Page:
Case Study: Injury on the Job, Out of the State
Texas injury benefit plan or workers’ comp: Which applies?
Consider this: A Texas-based retail employee is out of state on business when that person suffers an injury on the job. This person’s employer provides employees coverage under its Texas injury benefit plan. Is that employee covered while out of Texas on business? The answer is yes: The employer’s plan defines a covered employee as one who is employed with the employer principally located in Texas. So, even though the person was out of state, coverage still applies.
Now, the more challenging question: The employee wanted to know if instead of making a claim under the employer’s Texas injury benefit plan, could they instead opt to file a workers’ compensation claim in the state where they were injured? If an employee is injured while traveling through or working in another state, there is a good chance they will be eligible to make a claim for workers’ compensation benefits in that state.
Which option is best for the employee? The employer turned to PartnerSource for the answer.
First, it’s important to know the benefits and advantages offered to employees under their employer’s Texas injury benefit programs, including and most importantly, the availability of expert medical specialists in a timely manner (which studies have shown produces better medical outcomes).
PartnerSource also advises that claims administrators be ready with information about an injured employee’s options. The employee may not be familiar with the coverage offered under their employer's Texas injury benefit program, and might not understand all the benefits available to them. Also, as far as understanding their eligibility for workers’ comp benefits in other states, claims administrators can provide the employee with the Department of Labor’s website with a direct link to each state’s official workers’ comp website: https://www.dol.gov/agencies/owcp/wc. This helps employees avoid search results that are likely just websites for plaintiff attorneys practicing in that state, who are likely not informed on all of the employee’s options.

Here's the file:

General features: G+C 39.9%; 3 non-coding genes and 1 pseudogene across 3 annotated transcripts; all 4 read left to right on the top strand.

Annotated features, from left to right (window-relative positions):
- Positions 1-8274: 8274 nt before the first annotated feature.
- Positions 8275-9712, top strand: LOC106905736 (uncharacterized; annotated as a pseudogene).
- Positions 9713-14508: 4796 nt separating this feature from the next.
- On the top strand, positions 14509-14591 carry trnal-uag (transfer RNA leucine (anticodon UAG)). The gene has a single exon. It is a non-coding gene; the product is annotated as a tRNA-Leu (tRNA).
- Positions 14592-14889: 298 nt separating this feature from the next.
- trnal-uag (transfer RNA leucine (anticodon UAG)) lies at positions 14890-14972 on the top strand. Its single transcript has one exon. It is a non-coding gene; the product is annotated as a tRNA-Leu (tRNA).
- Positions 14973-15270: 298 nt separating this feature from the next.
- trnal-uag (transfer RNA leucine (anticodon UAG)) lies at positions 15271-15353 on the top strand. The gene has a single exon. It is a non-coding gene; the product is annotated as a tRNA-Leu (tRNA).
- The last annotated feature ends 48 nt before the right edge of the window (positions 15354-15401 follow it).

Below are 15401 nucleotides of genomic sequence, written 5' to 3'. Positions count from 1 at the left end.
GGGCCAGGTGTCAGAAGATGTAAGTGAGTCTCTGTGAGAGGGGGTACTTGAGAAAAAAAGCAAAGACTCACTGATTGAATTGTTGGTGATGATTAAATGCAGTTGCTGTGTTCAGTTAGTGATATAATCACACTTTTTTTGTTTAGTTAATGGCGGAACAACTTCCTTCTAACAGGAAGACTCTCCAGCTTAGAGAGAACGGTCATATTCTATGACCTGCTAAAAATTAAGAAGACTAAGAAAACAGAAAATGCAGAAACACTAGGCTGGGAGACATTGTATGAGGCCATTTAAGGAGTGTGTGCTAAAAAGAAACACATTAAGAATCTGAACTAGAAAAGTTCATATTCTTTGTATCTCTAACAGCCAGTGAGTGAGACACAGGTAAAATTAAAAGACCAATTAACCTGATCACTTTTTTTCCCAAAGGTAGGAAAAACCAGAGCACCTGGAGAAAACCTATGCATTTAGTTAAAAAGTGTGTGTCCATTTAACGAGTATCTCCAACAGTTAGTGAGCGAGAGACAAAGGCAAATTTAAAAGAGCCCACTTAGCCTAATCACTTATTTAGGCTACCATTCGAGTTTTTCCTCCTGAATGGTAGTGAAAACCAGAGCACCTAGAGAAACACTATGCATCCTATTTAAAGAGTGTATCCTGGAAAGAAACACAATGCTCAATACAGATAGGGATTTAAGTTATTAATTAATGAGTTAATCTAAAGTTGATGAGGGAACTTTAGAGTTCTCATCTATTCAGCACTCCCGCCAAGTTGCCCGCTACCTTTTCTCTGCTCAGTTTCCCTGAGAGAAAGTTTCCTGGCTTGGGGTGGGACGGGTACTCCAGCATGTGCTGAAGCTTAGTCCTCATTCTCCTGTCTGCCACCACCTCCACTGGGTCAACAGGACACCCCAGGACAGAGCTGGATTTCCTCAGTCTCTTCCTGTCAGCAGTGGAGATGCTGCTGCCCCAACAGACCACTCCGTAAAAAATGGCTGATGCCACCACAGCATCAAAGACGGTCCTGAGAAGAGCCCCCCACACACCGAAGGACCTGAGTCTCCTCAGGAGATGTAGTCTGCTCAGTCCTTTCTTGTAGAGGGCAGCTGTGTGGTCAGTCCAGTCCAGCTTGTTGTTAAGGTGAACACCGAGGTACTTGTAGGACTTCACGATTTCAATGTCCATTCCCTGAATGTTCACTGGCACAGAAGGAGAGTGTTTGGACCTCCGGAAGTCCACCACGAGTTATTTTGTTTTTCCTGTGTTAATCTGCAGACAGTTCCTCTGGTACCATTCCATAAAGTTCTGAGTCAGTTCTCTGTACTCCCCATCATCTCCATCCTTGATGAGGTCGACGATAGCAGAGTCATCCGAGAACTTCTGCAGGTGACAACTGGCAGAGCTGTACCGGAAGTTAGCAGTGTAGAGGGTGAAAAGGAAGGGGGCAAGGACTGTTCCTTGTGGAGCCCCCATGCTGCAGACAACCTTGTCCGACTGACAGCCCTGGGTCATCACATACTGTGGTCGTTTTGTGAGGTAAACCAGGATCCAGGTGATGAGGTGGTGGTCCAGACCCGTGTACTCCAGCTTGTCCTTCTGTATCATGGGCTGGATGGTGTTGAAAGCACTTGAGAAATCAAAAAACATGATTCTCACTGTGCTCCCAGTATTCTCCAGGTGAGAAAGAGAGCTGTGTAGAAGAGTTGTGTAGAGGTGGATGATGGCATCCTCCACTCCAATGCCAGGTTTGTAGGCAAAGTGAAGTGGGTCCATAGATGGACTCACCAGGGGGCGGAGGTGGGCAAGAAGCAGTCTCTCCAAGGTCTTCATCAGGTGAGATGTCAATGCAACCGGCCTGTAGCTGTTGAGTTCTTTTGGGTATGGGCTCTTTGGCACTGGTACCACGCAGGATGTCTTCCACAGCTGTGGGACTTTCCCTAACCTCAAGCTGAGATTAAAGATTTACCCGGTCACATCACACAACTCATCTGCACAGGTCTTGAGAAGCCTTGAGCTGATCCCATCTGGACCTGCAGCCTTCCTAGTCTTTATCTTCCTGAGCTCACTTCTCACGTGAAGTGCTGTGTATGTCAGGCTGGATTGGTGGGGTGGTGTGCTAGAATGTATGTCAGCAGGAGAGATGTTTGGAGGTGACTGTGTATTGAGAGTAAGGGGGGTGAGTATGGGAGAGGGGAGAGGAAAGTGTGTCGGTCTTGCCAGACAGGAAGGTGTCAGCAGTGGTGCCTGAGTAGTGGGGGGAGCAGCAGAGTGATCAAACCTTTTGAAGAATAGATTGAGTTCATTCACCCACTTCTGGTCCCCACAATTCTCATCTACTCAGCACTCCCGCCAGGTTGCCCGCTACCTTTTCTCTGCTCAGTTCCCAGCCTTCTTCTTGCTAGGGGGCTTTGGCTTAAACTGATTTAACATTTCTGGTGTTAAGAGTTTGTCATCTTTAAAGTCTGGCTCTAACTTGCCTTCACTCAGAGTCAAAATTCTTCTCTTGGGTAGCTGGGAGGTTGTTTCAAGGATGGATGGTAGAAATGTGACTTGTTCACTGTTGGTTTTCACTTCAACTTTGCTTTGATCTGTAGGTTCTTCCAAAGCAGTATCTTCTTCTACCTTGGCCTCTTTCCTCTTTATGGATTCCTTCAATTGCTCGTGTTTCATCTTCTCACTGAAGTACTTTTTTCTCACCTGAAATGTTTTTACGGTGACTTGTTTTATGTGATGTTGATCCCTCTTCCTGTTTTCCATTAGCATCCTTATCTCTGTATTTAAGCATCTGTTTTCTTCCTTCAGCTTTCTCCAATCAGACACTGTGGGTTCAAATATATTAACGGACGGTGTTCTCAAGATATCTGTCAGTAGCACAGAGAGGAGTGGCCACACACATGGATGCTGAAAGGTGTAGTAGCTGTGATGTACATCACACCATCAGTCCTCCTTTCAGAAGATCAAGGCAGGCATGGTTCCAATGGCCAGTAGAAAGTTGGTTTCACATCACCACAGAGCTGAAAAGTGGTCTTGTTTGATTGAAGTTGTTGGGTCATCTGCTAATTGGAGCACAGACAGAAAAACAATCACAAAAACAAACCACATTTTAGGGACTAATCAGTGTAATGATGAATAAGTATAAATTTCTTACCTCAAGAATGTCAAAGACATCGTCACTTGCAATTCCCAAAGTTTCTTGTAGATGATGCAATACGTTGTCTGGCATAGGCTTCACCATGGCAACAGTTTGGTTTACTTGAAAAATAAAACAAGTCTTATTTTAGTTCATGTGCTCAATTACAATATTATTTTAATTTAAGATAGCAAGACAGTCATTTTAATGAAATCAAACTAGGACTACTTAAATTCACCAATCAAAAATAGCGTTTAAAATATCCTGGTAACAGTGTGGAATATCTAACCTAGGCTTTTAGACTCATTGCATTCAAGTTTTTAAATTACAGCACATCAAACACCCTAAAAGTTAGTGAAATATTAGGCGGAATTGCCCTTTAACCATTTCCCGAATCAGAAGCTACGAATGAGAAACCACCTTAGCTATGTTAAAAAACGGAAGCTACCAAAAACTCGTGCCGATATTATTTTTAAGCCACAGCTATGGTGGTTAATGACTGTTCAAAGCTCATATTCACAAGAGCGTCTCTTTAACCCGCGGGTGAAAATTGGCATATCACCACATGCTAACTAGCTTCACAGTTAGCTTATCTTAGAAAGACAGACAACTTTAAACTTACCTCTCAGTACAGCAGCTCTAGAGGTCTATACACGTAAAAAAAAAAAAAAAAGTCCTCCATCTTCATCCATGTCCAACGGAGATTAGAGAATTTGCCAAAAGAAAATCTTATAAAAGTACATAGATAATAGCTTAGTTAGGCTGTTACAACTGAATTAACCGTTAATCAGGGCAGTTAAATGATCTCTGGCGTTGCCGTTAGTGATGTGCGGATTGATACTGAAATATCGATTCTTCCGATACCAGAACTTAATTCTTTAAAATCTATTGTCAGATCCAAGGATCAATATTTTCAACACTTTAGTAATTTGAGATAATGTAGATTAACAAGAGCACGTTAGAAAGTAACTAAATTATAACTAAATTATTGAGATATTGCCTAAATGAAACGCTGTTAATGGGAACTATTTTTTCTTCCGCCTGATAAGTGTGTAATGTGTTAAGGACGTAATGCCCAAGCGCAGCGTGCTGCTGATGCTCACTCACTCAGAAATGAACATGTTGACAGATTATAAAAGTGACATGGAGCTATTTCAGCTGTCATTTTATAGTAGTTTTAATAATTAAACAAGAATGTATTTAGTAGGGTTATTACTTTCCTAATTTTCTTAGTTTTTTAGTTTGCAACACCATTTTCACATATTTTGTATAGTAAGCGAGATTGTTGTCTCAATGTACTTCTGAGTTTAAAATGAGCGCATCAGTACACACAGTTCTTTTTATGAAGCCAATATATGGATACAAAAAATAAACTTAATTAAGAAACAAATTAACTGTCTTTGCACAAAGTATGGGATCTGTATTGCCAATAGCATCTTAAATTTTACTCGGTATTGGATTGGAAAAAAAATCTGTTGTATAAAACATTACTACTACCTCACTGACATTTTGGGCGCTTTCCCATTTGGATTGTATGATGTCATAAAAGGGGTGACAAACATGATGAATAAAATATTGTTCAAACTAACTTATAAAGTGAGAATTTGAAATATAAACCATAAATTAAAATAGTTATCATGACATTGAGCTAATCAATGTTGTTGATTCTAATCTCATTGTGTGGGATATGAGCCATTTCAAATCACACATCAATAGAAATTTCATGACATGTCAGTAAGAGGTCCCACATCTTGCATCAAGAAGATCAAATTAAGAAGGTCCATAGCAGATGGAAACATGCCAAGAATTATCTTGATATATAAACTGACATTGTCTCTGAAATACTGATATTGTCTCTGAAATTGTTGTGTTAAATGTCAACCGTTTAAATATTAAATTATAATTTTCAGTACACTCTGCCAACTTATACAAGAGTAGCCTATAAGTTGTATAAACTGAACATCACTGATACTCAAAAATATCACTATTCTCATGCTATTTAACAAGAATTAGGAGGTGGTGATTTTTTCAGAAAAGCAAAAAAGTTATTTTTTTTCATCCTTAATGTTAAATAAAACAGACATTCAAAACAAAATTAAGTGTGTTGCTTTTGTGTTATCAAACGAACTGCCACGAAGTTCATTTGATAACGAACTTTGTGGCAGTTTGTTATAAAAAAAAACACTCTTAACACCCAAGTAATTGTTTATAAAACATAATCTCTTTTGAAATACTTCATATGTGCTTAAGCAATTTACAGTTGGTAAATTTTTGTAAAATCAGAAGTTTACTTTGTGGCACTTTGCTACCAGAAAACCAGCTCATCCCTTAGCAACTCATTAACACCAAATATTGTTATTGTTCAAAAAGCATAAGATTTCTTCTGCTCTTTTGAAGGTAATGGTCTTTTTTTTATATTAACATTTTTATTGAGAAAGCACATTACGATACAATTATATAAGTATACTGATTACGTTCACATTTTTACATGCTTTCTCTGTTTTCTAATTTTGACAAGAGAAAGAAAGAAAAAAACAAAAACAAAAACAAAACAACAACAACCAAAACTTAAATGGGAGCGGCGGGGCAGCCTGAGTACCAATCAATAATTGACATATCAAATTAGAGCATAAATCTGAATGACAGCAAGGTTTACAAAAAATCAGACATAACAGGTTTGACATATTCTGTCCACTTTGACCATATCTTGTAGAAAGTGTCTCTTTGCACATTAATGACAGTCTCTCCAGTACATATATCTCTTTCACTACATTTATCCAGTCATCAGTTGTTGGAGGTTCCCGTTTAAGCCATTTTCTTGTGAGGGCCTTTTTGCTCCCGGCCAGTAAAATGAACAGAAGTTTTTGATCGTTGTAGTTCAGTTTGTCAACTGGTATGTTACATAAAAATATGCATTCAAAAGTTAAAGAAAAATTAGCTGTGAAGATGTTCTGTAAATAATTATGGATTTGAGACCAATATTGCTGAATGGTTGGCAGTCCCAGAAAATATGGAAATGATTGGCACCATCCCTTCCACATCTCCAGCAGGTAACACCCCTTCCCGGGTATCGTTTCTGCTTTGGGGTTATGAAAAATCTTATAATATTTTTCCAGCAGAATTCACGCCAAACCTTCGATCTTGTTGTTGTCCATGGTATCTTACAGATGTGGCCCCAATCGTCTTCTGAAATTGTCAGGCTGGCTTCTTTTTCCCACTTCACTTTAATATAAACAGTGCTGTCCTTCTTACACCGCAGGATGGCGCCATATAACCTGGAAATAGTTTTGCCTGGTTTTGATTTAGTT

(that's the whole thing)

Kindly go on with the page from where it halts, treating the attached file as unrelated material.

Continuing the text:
Should employers be concerned about a Texas employee potentially filing an out of state workers’ compensation claim? For insurance purposes, PartnerSource advises that employers discuss this scenario with their national broker to ensure there are no coverage gaps. Also, knowing which states your employees may travel through or to for work is critical when placing your coverage. If you have a workers’ compensation policy with standard formatting, consider reviewing section 3A and 3C with your broker: Section 3A will typically list the states where you have coverage and Section 3C will typically list the states where the policy benefits can apply if an employee is injured while traveling through or temporarily working in that state.
Once presented with all of the options, the employee who sustained the injury out of state opted to keep their coverage under their employer’s Texas injury benefit plan, and received timely medical treatment for their injury.
Knowing the options available, and being ready for all scenarios, helps employers take the best care of their most valuable resource, their employees, in the unfortunate case of an injury while on the job. PartnerSource is ready to advise and consult with all employers with operations in Texas about the best options for their employees.